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Workers repair a geothermal power plant in California.

The Geysers, located in the Mayacamas Mountains north of San Francisco, California, is the United States' first geothermal power plant and turned 50 years old this year.

Photograph by James P. Blair, National Geographic

David LaGesse

For National Geographic News

Published December 28, 2010

This story is part of a special series that explores energy issues. For more, visit The Great Energy Challenge.

Steam rising from a valley just north of San Francisco reminded early explorers of the gates of hell. Others saw the potential healing powers of the naturally heated water, and still others realized the steam could drive turbines to generate electricity.

It's been 50 years since power plants began running off the pools of steam that sit under California's Mayacamas Mountains. The pioneering plants in the area known as The Geysers highlighted the promise of geothermal energy, internal heat from the Earth with vastly greater energy potential than that of fossil fuels. But geothermal, virtually free of carbon emissions and more reliable than intermittent wind and solar energy, still provides only a small slice of the world's energy.

Now amid the rush to alternative energies, geothermal advocates sense a new chance to mine the heat rising from Earth's white-hot core. They plan to generate man-made steam by pumping water deep underground into hot, dry rocks in what's called enhanced or engineered geothermal systems. They also despair that governments and businesses aren't investing enough in the sophisticated technology needed to unlock the deep-seated energy.

"There's a window of opportunity where geothermal can play a part in our energy future, and we risk missing it," says David Blackwell, a geophysicist at Southern Methodist University.

(Related: Biothermal Energy Basics)

Blackwell contributed to a broad study released in 2007 that predicted geothermal could provide one tenth of U.S. power by 2050. But that progress depends on new technology that can move geothermal beyond naturally occurring steam deposits. These enhanced geothermal systems would use tricks learned from oil and gas drilling. They would fracture rock with high-powered streams of water, generating steam to power turbines running above ground.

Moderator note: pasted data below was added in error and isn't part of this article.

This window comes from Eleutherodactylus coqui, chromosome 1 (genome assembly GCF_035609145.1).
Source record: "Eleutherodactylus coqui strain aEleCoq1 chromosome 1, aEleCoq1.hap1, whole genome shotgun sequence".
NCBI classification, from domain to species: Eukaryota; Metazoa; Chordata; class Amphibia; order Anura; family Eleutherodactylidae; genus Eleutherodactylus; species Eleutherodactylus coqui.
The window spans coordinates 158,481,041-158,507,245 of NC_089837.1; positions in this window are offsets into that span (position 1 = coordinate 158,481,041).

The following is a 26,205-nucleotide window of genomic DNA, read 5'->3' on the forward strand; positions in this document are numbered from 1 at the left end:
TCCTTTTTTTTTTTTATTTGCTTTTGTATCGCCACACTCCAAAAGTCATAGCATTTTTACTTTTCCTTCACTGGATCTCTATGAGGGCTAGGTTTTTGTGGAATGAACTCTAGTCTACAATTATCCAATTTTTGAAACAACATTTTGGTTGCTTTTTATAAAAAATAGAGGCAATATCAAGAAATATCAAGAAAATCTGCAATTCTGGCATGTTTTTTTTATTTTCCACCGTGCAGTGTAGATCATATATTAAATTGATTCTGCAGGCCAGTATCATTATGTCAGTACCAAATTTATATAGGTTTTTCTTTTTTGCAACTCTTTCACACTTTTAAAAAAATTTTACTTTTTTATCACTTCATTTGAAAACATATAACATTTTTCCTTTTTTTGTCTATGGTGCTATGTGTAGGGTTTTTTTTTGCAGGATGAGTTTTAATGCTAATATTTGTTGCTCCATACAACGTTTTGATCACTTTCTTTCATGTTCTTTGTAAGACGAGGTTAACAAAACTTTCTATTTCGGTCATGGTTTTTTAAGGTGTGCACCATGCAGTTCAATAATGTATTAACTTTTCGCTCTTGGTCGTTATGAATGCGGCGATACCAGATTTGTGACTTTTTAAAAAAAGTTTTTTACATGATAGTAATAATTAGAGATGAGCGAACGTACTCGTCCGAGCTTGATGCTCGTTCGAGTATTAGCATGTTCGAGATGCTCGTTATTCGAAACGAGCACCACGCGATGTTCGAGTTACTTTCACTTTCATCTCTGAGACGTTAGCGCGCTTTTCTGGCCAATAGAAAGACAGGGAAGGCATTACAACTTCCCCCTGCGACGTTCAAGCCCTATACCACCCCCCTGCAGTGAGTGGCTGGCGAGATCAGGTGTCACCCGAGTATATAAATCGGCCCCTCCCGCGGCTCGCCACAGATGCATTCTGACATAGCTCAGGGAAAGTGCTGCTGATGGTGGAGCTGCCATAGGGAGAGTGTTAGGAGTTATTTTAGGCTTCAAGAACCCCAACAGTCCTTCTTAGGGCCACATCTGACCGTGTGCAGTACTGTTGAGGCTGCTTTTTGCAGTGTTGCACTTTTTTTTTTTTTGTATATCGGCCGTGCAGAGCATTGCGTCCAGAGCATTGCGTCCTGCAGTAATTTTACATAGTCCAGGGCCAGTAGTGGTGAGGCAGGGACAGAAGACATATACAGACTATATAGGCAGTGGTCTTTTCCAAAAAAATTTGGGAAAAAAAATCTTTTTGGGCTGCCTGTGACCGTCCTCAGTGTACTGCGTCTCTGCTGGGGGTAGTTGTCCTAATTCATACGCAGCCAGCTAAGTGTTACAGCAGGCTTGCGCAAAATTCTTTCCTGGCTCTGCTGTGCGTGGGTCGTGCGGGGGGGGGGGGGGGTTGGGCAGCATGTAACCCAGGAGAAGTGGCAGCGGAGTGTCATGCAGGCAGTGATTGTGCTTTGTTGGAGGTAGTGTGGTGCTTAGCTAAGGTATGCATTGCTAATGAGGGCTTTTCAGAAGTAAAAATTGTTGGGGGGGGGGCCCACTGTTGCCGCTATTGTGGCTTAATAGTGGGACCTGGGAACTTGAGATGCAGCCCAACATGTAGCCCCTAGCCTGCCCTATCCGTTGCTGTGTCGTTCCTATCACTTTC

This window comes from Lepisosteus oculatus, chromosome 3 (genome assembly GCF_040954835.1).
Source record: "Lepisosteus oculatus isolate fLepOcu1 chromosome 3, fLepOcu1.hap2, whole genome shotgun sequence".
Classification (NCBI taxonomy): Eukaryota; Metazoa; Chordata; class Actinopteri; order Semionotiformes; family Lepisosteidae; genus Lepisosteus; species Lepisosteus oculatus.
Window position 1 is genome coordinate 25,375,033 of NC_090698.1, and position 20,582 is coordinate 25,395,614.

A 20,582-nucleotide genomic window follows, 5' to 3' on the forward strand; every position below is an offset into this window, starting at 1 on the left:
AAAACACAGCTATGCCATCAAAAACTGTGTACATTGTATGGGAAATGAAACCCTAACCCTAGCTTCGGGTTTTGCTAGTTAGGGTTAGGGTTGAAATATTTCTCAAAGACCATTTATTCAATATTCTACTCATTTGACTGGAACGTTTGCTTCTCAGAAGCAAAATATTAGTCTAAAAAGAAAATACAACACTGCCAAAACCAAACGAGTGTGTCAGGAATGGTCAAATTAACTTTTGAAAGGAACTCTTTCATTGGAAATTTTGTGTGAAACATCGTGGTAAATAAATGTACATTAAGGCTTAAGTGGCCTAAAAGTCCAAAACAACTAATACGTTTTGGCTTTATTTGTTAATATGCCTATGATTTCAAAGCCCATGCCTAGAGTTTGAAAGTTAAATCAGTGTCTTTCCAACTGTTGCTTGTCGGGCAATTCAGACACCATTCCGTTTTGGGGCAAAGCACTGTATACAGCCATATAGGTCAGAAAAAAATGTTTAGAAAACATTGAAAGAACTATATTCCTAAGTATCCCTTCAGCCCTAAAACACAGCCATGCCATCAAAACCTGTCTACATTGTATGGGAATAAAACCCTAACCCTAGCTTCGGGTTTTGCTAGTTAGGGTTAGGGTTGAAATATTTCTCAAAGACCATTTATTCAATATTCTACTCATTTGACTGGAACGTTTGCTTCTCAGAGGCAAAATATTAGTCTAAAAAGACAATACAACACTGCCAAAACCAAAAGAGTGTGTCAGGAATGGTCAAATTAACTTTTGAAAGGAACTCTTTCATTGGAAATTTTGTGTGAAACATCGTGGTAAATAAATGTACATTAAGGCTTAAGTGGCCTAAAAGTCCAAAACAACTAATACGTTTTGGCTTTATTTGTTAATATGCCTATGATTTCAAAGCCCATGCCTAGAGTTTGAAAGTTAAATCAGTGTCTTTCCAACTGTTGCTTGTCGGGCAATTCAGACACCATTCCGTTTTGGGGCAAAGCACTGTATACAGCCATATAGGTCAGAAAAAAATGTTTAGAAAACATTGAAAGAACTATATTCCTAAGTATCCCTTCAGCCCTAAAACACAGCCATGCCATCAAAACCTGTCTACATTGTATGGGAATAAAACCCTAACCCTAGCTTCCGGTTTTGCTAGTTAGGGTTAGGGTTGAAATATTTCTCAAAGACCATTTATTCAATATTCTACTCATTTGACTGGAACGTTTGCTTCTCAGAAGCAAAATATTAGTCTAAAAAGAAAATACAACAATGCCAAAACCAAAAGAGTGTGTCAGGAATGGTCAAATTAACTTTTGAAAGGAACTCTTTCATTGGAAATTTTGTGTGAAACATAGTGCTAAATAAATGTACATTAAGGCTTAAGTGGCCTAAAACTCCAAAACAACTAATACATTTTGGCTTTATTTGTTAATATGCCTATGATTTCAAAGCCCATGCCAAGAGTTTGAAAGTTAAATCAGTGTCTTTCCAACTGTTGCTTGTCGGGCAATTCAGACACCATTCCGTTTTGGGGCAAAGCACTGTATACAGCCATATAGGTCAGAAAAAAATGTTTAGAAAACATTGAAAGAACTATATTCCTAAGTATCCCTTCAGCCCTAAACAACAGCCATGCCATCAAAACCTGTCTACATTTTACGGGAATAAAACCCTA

"That's really the holy grail of geothermal: that you can go anywhere and extract the Earth's heat," Blackwell says.

Limited Availability

It also remains experimental. For now, geothermal energy depends on hot water and steam deposits lying within two miles or so of the Earth's surface. "You still have to be in the right area to exploit geothermal," says Max Krangle, managing director of ABS Energy Research in London, England. That means population or industrial centers must be near steam reservoirs to benefit from them, a scenario that could limit geothermal's contribution to the world's energy needs, Krangle says.

Some countries astride strong volcanic activity have eagerly exploited their geothermal resources, which generates about 18 percent of the electricity in the Philippines, about 25 percent in Iceland, and 26 percent in El Salvador, according to the Geothermal Energy Association.

(Related: How Iceland Uses Geothermal Energy)

Still, ABS analysts predict that power generated from geothermal deposits will grow slowly through 2020. It will lag behind the gains of other energy sources and still make up just a small slice of the electric pie—about 0.2 percent of world production. Fossil fuels would fall a bit from about 67 percent of generating capacity to 61 percent, with gains in wind and solar making up most of the difference, ABS estimates.